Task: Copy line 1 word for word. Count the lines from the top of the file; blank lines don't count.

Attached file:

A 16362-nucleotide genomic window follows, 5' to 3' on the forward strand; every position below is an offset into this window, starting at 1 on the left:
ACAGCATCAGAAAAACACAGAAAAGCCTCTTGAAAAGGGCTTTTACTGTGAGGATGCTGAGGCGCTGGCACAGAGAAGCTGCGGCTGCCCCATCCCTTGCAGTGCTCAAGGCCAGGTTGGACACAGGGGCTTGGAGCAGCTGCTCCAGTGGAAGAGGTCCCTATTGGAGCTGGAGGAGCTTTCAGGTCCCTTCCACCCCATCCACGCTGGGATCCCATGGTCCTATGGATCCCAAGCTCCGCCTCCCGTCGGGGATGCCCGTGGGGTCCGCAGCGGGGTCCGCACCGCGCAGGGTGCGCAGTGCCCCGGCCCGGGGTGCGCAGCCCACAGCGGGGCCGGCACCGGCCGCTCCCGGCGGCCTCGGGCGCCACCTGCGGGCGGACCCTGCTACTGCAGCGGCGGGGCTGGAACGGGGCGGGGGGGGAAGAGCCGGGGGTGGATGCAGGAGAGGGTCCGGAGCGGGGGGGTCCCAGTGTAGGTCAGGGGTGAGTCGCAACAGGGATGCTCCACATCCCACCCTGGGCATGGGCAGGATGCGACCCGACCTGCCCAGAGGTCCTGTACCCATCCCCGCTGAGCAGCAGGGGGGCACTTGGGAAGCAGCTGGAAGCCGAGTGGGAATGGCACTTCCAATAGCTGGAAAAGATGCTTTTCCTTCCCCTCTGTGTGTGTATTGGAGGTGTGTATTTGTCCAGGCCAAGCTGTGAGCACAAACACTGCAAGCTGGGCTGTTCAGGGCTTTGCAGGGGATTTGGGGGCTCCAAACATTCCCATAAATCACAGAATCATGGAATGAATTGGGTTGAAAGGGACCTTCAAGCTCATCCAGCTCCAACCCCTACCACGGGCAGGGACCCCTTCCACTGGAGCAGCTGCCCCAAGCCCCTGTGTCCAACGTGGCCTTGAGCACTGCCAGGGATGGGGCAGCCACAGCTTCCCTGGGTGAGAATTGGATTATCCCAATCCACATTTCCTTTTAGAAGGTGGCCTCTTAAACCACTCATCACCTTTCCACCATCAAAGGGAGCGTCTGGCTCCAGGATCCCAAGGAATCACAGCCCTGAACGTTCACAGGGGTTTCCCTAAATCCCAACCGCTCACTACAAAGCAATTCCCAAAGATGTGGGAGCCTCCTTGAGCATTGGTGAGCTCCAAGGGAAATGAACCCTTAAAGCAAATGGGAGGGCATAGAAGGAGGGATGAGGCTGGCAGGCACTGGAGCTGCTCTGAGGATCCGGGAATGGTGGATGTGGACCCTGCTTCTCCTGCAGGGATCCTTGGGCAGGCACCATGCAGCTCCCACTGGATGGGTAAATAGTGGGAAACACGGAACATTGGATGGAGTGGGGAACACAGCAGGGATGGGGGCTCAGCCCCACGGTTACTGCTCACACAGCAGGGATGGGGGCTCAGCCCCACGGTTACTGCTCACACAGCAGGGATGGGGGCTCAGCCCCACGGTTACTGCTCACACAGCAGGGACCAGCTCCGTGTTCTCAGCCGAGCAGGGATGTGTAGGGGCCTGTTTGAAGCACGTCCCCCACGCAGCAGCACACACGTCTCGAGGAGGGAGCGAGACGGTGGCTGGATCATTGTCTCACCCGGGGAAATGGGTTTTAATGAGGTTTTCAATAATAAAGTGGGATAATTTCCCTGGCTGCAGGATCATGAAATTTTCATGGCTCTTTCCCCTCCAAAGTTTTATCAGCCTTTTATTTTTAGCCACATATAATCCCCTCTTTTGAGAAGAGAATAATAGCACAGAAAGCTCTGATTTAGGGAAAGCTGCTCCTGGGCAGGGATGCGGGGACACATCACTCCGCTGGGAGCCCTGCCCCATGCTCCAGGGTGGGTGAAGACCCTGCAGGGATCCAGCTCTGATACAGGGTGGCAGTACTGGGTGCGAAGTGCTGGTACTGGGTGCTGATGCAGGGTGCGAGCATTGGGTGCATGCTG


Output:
A 16362-nucleotide genomic window follows, 5' to 3' on the forward strand; every position below is an offset into this window, starting at 1 on the left: